World Bank president Ajay Banga says the country needs to push itself to speed up manufacturing for getting a part of the Chinese pie
India is perfectly positioned to cash in on the opportunity offered by the post-pandemic Chinese economy to build itself up as a manufacturing alternative hub in the wake of growing and expanding global supply chains. World Bank president Ajay Banga believes India has a three to five year window to make the transition.
Banga said India is more resilient and provenly so after the pandemic, which has resulted in renewed optimism in its economy among other countries. With the focus remaining on growth and job creations as part of the efforts to reduce overall poverty, the country stands a good chance to make an impact in manufacturing, as it has done with services.
India needs to be quick to cash in
Banga, who was formerly the CEO of Mastercard, took over as the president of the World Bank last month. The official warned that India should push forward with reforms and quickly utilize the opportunity presented by the China+1 initiative. This isn’t going to be open for a decade and if India doesn’t go forth, other geographies would join this race, he added.
On a visit to India, Banga held discussions with several government ministers and officials out of which China+1 was a key part. Incidentally, the China+1 alludes to the setting up of manufacturing facilities in other geographies to address supply chain disruptions risks from within the Chinese territory, as had happened during the pandemic.
Make in India initiative is a positive step
India is going after a very high percentage of GDP coming from local production, the WB president said referring to the government’s Make-in-India program. “Your exposure to the typical impact of global slowdowns, caused by trade slowdown,… is cushioned by the relatively high percentage of the economy that comes from domestic consumption, which is very helpful at a time during these times,” he said.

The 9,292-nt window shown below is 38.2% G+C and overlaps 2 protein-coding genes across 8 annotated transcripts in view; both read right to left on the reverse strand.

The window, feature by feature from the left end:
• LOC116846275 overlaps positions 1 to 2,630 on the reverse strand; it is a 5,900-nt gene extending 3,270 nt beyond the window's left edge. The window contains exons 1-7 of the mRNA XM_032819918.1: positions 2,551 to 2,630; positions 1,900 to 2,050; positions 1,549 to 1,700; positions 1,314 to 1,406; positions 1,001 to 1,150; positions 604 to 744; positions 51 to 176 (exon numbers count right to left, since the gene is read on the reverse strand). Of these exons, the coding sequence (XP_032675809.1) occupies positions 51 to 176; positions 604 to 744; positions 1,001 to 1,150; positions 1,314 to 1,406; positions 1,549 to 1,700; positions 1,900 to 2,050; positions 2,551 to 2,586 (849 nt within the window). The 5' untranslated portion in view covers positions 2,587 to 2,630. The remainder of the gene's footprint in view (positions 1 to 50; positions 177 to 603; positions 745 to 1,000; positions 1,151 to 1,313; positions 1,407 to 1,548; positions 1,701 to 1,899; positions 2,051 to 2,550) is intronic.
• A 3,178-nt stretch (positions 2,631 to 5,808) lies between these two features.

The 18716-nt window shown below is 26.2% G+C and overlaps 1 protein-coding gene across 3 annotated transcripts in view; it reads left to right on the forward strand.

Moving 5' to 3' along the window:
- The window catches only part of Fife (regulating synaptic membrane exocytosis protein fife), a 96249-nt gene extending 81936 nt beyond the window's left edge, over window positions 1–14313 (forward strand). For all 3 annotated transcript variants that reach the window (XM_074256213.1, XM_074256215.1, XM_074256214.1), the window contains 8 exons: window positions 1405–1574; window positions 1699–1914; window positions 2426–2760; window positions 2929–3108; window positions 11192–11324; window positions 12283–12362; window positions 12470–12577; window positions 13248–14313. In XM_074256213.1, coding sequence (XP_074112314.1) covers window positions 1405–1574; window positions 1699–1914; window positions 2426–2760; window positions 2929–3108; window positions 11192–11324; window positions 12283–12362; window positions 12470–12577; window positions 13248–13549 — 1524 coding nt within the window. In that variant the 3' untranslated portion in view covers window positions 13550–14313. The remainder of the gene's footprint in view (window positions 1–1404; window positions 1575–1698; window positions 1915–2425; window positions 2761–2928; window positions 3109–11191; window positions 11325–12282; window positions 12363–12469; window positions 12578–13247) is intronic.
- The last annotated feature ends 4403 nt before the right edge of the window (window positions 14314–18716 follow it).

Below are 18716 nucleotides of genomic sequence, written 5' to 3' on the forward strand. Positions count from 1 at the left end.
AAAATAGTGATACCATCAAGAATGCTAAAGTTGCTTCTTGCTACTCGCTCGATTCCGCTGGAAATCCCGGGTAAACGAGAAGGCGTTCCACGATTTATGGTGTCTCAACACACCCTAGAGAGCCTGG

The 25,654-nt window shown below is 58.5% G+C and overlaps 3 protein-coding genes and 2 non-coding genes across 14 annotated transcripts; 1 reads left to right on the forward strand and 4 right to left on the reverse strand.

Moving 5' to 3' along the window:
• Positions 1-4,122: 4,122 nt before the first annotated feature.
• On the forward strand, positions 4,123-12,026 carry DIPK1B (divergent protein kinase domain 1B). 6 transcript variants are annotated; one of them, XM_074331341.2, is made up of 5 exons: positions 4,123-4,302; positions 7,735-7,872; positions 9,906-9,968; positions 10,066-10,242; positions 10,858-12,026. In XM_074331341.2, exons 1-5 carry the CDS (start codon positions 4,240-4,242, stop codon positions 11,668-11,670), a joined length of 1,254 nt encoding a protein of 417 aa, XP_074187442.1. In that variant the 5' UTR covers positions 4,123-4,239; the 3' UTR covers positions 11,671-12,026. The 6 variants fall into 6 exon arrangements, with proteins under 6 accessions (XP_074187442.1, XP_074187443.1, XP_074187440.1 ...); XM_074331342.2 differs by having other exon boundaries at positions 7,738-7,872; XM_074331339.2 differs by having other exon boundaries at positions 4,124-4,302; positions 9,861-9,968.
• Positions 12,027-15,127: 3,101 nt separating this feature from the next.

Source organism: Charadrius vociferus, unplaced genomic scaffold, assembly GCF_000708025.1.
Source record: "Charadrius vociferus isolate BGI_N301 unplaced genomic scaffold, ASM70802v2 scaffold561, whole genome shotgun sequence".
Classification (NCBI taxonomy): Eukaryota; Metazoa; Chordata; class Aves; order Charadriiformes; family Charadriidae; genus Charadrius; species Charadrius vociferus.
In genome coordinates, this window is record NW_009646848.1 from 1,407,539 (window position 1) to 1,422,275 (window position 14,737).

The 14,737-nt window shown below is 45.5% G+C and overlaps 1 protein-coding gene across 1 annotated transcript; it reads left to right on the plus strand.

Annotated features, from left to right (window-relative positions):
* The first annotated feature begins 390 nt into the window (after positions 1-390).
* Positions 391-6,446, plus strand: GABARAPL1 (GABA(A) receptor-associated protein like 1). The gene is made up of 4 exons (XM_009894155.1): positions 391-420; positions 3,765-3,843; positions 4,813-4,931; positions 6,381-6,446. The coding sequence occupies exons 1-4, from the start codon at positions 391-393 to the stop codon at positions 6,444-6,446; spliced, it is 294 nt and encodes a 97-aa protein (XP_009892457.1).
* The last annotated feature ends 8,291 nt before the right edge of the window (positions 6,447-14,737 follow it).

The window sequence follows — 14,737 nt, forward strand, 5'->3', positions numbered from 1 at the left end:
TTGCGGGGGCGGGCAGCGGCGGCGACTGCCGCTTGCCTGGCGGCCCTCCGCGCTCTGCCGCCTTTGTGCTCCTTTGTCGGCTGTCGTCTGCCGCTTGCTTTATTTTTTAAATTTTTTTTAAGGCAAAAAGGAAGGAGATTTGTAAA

The country posted 7.2% growth in GDP during FY23 and the World Bank expects it to grow a further 6.3% during FY24, which may be lower than a year before but shines forth at a time when most of Europe and North America is witnessing recessionary pressures amidst high inflation and growing interest rates.
The target should be to generate more jobs
Banga said policy planners in India should continue the growth momentum as this is the only way it can tackle poverty. He referred to the demographic dividend and noted that job generation to the tune of 15 to 20 million is a must. A good chunk of this should come from manufacturing and technology while a good chunk will continue to come from services.
The gains around poverty reduction across the world received a setback due to the pandemic and are now facing pressures around climate change, fragile economies, wars and the general high debt scenario playing out. “The best way to drive a nail in the coffin of poverty is growth and jobs,” he said, adding that he was more optimistic now than earlier.
While noting that forecasts are not destiny, Banga said there is more downside risk on the global economy today in terms of slowdown over what we saw early in the year. He also sought private capital investments to assist global efforts on renewable energy funding, which is estimated to be in the range of $1trillion for achieving net-zero targets.
“The fact remains we will need different forms of concessional capital. “We will also need different forms of multilateral bank capital and government capital and philanthropy capital to take first-risk positions or help enable the blended finance to come through,” Banga said while noting that an evolution roadmap around hybrid capital has been presented to all nations.